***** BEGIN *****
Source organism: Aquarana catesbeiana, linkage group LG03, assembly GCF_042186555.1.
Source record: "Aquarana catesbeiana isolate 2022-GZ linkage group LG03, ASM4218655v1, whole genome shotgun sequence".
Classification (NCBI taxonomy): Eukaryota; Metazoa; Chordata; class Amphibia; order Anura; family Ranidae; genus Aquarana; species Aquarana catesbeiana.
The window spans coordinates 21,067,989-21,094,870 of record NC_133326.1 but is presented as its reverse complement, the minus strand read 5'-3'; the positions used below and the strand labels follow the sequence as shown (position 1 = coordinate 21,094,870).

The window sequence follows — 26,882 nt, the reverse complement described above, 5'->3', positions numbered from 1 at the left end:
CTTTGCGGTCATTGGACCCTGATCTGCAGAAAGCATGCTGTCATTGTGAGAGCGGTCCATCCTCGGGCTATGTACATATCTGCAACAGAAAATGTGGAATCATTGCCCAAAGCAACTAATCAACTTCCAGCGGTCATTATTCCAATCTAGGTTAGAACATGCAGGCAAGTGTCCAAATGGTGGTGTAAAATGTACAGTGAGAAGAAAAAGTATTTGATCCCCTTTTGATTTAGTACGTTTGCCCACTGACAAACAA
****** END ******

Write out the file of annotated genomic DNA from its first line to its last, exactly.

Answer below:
Source organism: Aquarana catesbeiana, linkage group LG03, assembly GCF_042186555.1.
Source record: "Aquarana catesbeiana isolate 2022-GZ linkage group LG03, ASM4218655v1, whole genome shotgun sequence".
Classification (NCBI taxonomy): Eukaryota; Metazoa; Chordata; class Amphibia; order Anura; family Ranidae; genus Aquarana; species Aquarana catesbeiana.
The window spans coordinates 21,067,989-21,094,870 of record NC_133326.1 but is presented as its reverse complement, the minus strand read 5'-3'; the positions used below and the strand labels follow the sequence as shown (position 1 = coordinate 21,094,870).

The window sequence follows — 26,882 nt, the reverse complement described above, 5'->3', positions numbered from 1 at the left end:
CTTTGCGGTCATTGGACCCTGATCTGCAGAAAGCATGCTGTCATTGTGAGAGCGGTCCATCCTCGGGCTATGTACATATCTGCAACAGAAAATGTGGAATCATTGCCCAAAGCAACTAATCAACTTCCAGCGGTCATTATTCCAATCTAGGTTAGAACATGCAGGCAAGTGTCCAAATGGTGGTGTAAAATGTACAGTGAGAAGAAAAAGTATTTGATCCCCTTTTGATTTAGTACGTTTGCCCACTGACAAACAA